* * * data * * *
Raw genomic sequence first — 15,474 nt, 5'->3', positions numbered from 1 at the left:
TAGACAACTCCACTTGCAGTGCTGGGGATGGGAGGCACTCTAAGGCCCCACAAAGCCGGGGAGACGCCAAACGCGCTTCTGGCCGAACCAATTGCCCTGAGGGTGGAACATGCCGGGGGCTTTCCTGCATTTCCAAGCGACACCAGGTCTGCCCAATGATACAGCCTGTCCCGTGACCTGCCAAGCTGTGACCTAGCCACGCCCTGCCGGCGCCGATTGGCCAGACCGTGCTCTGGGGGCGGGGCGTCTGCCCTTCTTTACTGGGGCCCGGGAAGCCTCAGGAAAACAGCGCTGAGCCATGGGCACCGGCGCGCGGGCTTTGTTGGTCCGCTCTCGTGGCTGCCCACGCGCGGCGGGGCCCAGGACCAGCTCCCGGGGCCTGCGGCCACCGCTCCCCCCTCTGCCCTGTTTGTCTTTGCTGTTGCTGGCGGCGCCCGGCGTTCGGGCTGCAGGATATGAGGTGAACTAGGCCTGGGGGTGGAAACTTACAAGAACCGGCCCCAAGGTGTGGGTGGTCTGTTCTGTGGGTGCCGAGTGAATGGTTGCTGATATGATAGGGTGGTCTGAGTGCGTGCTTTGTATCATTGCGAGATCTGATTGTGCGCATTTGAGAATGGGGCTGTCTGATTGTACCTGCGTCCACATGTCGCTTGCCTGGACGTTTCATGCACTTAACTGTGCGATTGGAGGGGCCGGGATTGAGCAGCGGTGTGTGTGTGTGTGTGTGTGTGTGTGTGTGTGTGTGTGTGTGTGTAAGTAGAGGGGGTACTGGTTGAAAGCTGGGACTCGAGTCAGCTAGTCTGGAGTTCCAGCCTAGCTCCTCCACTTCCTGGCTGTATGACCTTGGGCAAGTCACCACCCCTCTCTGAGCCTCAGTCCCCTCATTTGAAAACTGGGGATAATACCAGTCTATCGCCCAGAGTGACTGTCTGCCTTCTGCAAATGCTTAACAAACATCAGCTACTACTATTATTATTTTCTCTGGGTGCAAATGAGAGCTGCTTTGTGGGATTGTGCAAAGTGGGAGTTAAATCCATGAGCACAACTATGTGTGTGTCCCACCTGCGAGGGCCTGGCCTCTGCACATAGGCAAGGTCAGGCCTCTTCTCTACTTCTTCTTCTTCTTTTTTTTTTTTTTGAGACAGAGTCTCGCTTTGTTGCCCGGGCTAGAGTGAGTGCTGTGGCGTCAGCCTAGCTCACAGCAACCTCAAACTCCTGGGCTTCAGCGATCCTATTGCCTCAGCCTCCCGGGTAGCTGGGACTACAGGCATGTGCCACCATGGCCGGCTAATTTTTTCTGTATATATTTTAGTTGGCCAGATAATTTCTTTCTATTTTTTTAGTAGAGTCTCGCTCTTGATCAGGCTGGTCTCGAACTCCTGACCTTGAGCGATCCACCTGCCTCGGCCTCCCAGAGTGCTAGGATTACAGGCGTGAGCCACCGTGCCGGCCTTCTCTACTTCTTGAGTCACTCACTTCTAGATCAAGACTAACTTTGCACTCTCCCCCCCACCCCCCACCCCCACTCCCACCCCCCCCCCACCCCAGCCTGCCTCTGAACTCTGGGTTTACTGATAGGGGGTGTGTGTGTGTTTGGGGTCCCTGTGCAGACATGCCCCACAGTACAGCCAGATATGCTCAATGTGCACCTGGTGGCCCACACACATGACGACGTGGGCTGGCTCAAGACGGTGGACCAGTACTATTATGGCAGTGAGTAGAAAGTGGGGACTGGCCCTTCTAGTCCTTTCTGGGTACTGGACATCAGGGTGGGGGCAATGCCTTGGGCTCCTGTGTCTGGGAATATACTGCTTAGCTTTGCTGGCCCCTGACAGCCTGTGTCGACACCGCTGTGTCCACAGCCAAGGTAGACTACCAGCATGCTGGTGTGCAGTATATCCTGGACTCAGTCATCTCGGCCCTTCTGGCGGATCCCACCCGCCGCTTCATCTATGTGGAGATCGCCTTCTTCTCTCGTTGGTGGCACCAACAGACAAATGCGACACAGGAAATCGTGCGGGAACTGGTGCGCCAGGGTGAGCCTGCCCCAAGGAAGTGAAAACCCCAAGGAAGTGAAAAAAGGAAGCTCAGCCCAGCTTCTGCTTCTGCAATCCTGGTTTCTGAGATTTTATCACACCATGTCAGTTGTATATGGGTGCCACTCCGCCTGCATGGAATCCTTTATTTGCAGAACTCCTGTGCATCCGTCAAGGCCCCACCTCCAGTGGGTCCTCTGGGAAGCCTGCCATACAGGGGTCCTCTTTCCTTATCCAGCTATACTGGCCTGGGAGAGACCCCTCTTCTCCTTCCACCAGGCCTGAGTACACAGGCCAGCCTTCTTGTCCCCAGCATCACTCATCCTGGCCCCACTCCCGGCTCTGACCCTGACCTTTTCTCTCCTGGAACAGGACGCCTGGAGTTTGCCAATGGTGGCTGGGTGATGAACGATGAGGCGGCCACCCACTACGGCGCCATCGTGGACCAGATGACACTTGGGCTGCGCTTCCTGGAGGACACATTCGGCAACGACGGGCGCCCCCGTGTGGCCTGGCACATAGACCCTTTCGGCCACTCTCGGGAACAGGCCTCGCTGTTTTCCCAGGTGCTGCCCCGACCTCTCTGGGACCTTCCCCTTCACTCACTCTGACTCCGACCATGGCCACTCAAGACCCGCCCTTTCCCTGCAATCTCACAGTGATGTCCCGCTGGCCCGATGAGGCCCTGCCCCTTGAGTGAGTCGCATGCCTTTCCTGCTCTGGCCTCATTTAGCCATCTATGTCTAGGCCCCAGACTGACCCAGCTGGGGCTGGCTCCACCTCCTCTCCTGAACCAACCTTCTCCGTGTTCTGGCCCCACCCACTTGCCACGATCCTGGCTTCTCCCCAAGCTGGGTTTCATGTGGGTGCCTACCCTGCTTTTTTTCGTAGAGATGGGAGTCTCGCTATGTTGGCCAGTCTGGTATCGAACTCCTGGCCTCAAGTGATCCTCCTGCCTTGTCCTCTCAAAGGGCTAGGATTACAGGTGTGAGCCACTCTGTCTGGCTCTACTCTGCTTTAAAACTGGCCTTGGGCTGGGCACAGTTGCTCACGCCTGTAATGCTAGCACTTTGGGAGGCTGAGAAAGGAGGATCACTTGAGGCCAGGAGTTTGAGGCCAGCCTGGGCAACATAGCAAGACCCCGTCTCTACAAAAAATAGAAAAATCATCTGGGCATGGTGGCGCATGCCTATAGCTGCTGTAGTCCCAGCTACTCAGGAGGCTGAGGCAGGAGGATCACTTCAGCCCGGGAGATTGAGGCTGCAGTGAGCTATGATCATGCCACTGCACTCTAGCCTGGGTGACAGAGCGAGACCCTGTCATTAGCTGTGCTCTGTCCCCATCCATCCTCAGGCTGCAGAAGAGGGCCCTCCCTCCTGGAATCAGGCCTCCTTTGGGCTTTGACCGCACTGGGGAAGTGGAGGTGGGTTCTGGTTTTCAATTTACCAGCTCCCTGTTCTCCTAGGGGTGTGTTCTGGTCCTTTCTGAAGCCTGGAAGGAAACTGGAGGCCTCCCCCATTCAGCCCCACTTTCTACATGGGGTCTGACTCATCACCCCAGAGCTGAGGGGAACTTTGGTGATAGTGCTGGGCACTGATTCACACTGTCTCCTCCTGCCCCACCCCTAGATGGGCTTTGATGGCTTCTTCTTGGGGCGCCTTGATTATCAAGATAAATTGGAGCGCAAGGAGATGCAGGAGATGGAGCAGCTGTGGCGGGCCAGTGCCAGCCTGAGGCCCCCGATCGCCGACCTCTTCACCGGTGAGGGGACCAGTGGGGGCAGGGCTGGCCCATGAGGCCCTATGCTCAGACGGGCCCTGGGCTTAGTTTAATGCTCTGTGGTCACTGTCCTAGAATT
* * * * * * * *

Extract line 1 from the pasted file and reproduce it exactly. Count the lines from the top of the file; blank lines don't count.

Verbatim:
Raw genomic sequence first — 15,474 nt, 5'->3', positions numbered from 1 at the left: